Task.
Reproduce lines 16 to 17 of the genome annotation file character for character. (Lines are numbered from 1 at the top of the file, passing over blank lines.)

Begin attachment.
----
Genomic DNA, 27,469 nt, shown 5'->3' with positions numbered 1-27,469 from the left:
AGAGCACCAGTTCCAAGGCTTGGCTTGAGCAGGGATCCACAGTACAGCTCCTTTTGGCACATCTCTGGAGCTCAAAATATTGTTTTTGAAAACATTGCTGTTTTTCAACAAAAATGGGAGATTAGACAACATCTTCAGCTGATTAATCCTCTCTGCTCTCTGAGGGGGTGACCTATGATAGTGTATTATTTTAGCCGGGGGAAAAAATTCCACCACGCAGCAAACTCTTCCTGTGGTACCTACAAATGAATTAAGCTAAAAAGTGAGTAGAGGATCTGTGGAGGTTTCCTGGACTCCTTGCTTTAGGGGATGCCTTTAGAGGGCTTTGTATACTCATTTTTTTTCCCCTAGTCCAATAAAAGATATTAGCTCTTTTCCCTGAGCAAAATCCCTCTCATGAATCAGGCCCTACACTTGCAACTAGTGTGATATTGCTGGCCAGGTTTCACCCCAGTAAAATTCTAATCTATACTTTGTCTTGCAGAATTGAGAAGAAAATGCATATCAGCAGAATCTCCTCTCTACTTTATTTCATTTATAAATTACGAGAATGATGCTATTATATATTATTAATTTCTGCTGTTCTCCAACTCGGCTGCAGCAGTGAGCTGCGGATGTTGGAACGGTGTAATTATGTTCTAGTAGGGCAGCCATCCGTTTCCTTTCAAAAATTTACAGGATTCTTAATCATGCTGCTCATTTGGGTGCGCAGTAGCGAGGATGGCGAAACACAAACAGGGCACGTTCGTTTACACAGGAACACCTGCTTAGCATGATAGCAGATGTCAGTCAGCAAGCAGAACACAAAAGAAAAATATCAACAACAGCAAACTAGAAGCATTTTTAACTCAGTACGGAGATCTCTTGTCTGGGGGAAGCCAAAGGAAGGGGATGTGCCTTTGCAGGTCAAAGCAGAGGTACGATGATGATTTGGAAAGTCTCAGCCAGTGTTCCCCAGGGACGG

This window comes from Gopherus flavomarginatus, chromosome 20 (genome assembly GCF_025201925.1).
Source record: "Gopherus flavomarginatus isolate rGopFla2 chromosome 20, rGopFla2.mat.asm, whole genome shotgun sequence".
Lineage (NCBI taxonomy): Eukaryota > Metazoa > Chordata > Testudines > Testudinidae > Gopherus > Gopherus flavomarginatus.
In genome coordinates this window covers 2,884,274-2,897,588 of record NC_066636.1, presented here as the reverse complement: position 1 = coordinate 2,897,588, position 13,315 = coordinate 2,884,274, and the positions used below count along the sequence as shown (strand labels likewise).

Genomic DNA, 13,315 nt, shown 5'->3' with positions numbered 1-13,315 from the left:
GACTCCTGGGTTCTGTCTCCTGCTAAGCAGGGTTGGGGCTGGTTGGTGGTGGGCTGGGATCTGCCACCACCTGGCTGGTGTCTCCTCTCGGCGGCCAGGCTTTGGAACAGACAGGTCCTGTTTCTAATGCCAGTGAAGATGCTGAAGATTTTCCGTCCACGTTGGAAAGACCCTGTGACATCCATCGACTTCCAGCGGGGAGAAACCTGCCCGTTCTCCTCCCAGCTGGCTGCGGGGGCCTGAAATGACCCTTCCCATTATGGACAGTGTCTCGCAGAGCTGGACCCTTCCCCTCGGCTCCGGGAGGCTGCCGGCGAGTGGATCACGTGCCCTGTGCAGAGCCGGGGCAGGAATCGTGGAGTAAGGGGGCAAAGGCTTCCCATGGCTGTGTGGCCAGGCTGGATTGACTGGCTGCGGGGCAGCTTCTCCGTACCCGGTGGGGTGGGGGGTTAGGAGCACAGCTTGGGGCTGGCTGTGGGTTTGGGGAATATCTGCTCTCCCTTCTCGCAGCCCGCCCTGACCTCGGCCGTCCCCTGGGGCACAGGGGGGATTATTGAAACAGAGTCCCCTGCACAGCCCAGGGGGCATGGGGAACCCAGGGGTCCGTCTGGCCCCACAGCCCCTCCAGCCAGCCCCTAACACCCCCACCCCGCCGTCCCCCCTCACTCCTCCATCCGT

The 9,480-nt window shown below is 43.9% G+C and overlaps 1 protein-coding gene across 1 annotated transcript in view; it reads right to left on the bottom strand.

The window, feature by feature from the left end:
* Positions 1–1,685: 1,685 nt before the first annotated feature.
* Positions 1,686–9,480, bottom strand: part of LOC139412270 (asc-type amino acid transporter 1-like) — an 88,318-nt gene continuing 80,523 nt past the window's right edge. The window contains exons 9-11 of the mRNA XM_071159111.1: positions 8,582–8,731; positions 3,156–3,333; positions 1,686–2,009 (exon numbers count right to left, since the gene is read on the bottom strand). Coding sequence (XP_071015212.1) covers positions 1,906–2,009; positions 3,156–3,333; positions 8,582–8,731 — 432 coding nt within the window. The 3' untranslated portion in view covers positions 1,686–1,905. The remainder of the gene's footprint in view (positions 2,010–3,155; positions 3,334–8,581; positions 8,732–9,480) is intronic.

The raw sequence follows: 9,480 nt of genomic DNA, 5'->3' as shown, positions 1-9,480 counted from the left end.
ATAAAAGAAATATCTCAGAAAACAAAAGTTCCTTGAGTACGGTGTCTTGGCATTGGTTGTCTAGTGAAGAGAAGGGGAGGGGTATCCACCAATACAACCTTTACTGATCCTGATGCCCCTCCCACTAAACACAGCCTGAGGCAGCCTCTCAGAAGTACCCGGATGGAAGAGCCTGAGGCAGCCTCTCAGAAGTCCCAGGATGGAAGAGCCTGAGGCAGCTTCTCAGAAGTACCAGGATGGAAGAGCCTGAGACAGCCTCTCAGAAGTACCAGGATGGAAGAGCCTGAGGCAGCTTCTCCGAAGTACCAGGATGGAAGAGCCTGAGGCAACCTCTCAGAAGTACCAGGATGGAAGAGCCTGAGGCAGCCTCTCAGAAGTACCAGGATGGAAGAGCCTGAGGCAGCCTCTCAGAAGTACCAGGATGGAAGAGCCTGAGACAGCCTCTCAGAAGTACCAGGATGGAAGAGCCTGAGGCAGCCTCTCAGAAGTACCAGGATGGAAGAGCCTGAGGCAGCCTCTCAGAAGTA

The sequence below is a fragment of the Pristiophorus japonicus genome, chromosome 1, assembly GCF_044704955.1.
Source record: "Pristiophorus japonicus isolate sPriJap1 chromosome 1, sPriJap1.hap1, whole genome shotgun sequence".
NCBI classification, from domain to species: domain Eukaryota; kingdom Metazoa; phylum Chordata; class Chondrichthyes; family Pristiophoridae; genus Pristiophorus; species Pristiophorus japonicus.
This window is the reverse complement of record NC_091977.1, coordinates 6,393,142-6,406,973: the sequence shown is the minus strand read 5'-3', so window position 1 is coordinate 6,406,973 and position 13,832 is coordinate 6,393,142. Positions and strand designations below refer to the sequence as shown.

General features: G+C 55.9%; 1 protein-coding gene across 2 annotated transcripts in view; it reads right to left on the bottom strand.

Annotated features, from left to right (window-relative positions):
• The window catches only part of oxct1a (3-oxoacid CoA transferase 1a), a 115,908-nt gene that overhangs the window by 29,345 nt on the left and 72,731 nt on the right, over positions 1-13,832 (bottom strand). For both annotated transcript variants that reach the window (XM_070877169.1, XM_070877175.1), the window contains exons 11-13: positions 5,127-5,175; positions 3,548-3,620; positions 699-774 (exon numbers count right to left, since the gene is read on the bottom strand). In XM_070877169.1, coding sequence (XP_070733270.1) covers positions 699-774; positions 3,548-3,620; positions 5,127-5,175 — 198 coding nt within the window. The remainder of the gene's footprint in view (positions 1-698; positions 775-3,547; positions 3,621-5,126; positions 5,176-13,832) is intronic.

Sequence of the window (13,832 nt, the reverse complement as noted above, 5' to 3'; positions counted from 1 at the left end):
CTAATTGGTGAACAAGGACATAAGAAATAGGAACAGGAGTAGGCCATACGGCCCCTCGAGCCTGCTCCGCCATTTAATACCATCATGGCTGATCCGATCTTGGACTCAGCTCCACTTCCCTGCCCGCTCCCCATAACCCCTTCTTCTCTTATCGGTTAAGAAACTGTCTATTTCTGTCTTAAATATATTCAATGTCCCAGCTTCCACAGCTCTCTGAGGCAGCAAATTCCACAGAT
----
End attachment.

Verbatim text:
Source record: "Pristiophorus japonicus isolate sPriJap1 chromosome 1, sPriJap1.hap1, whole genome shotgun sequence".
NCBI classification, from domain to species: domain Eukaryota; kingdom Metazoa; phylum Chordata; class Chondrichthyes; family Pristiophoridae; genus Pristiophorus; species Pristiophorus japonicus.